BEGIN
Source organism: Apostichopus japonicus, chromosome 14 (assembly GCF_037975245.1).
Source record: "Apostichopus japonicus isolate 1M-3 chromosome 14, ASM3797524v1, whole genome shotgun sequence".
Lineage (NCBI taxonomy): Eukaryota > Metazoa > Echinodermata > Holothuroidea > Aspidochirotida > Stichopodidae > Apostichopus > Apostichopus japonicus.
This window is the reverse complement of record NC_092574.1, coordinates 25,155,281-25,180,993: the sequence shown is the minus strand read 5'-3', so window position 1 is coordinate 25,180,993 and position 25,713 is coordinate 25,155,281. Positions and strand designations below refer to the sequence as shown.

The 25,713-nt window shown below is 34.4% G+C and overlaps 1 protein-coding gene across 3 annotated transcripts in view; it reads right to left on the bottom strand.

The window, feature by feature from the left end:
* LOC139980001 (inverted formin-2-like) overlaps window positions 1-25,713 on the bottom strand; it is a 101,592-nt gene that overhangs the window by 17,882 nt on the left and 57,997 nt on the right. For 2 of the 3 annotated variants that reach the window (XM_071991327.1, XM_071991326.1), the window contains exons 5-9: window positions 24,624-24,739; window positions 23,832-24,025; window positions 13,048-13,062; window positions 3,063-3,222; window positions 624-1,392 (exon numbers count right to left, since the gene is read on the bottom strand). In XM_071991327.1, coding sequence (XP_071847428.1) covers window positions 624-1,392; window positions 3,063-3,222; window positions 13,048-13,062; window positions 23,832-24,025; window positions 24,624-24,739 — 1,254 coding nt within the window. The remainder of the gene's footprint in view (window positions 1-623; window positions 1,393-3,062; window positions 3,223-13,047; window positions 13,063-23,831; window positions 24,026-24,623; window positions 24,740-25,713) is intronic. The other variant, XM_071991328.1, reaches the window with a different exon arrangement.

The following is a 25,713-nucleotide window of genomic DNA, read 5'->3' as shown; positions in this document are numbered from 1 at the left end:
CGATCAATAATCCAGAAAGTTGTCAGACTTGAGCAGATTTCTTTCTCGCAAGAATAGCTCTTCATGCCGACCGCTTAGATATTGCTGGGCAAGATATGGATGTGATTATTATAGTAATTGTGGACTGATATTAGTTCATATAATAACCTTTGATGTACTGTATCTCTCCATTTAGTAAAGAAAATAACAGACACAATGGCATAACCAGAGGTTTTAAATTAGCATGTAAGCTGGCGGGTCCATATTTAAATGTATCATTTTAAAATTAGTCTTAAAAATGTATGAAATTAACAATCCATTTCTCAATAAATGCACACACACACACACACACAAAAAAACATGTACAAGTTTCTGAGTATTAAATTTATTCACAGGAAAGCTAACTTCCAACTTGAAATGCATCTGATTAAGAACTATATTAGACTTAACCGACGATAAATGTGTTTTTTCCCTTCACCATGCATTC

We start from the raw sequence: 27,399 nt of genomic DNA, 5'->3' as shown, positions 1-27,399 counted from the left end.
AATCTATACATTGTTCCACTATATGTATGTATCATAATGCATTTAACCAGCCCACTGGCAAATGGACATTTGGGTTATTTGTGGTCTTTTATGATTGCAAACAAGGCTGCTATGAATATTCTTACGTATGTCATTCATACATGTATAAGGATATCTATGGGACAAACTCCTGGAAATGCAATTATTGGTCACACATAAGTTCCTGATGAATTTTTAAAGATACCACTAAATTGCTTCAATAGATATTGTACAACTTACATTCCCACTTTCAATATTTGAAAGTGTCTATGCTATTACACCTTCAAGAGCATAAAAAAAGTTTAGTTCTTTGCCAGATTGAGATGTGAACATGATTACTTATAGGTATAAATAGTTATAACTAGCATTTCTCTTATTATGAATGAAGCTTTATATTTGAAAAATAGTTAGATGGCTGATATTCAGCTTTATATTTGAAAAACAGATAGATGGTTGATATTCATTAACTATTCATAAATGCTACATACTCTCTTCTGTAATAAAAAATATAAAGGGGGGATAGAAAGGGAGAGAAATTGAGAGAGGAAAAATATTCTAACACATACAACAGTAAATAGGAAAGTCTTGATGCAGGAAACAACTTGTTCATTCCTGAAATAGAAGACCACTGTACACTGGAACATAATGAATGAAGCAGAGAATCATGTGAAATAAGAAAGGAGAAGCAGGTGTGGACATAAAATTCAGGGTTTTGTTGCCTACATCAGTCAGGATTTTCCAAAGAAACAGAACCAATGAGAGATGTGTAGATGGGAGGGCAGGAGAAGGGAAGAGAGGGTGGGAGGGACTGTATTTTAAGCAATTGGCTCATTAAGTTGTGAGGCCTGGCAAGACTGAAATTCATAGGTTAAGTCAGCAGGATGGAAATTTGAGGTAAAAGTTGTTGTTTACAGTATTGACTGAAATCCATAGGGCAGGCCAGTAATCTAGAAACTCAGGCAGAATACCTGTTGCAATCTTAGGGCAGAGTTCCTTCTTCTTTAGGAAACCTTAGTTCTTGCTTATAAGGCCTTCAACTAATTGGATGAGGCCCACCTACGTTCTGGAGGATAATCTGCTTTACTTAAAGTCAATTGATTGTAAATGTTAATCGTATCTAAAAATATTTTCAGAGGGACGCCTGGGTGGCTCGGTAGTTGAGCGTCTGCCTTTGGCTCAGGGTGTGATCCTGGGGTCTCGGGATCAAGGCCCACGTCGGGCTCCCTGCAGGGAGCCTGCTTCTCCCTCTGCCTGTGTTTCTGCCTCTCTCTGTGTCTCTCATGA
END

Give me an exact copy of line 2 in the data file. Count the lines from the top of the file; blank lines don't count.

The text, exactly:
Source record: "Apostichopus japonicus isolate 1M-3 chromosome 14, ASM3797524v1, whole genome shotgun sequence".